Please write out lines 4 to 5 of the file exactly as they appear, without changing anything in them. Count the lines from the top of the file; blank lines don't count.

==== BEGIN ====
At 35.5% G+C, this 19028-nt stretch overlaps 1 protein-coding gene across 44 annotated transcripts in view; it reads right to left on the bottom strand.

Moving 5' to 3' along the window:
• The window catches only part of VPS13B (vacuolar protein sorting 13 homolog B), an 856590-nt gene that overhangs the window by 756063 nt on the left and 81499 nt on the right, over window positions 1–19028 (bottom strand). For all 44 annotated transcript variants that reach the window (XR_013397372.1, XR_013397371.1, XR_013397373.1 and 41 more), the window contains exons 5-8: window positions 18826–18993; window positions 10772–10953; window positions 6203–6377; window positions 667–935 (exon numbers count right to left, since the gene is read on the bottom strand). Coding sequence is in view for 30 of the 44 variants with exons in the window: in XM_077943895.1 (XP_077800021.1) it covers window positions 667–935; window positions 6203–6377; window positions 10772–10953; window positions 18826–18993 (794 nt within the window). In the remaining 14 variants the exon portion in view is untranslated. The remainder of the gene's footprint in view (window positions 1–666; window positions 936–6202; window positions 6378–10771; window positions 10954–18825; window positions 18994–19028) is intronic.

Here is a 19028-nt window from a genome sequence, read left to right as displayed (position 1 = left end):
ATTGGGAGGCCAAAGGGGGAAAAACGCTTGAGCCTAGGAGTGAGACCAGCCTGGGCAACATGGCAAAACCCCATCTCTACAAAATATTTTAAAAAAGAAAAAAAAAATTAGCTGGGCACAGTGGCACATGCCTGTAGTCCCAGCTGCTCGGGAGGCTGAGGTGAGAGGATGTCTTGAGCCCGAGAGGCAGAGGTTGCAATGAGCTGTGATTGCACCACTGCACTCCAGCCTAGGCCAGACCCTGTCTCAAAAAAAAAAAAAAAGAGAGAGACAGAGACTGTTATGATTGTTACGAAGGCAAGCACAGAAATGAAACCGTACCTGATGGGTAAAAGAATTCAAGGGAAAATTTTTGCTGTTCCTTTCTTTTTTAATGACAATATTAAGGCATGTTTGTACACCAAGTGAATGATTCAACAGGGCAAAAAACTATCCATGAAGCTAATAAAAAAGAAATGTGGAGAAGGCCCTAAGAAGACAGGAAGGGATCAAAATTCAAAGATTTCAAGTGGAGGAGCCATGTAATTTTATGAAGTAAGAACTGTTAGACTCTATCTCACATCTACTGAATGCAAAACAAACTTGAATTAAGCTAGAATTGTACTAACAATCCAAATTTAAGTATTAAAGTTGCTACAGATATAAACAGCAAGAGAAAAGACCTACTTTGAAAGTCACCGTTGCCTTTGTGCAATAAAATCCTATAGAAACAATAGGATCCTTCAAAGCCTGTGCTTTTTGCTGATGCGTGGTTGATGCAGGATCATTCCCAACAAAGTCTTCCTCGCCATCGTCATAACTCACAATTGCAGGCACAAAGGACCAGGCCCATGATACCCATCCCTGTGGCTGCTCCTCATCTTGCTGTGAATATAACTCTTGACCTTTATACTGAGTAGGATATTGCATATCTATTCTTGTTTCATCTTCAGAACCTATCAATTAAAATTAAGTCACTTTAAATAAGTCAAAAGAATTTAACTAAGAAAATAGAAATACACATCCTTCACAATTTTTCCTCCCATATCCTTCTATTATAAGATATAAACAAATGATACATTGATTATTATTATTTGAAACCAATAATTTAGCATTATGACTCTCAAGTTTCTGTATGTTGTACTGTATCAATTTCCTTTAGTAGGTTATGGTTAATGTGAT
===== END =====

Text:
Here is a 19028-nt window from a genome sequence, read left to right as displayed (position 1 = left end):
ATTGGGAGGCCAAAGGGGGAAAAACGCTTGAGCCTAGGAGTGAGACCAGCCTGGGCAACATGGCAAAACCCCATCTCTACAAAATATTTTAAAAAAGAAAAAAAAAATTAGCTGGGCACAGTGGCACATGCCTGTAGTCCCAGCTGCTCGGGAGGCTGAGGTGAGAGGATGTCTTGAGCCCGAGAGGCAGAGGTTGCAATGAGCTGTGATTGCACCACTGCACTCCAGCCTAGGCCAGACCCTGTCTCAAAAAAAAAAAAAAAGAGAGAGACAGAGACTGTTATGATTGTTACGAAGGCAAGCACAGAAATGAAACCGTACCTGATGGGTAAAAGAATTCAAGGGAAAATTTTTGCTGTTCCTTTCTTTTTTAATGACAATATTAAGGCATGTTTGTACACCAAGTGAATGATTCAACAGGGCAAAAAACTATCCATGAAGCTAATAAAAAAGAAATGTGGAGAAGGCCCTAAGAAGACAGGAAGGGATCAAAATTCAAAGATTTCAAGTGGAGGAGCCATGTAATTTTATGAAGTAAGAACTGTTAGACTCTATCTCACATCTACTGAATGCAAAACAAACTTGAATTAAGCTAGAATTGTACTAACAATCCAAATTTAAGTATTAAAGTTGCTACAGATATAAACAGCAAGAGAAAAGACCTACTTTGAAAGTCACCGTTGCCTTTGTGCAATAAAATCCTATAGAAACAATAGGATCCTTCAAAGCCTGTGCTTTTTGCTGATGCGTGGTTGATGCAGGATCATTCCCAACAAAGTCTTCCTCGCCATCGTCATAACTCACAATTGCAGGCACAAAGGACCAGGCCCATGATACCCATCCCTGTGGCTGCTCCTCATCTTGCTGTGAATATAACTCTTGACCTTTATACTGAGTAGGATATTGCATATCTATTCTTGTTTCATCTTCAGAACCTATCAATTAAAATTAAGTCACTTTAAATAAGTCAAAAGAATTTAACTAAGAAAATAGAAATACACATCCTTCACAATTTTTCCTCCCATATCCTTCTATTATAAGATATAAACAAATGATACATTGATTATTATTATTTGAAACCAATAATTTAGCATTATGACTCTCAAGTTTCTGTATGTTGTACTGTATCAATTTCCTTTAGTAGGTTATGGTTAATGTGAT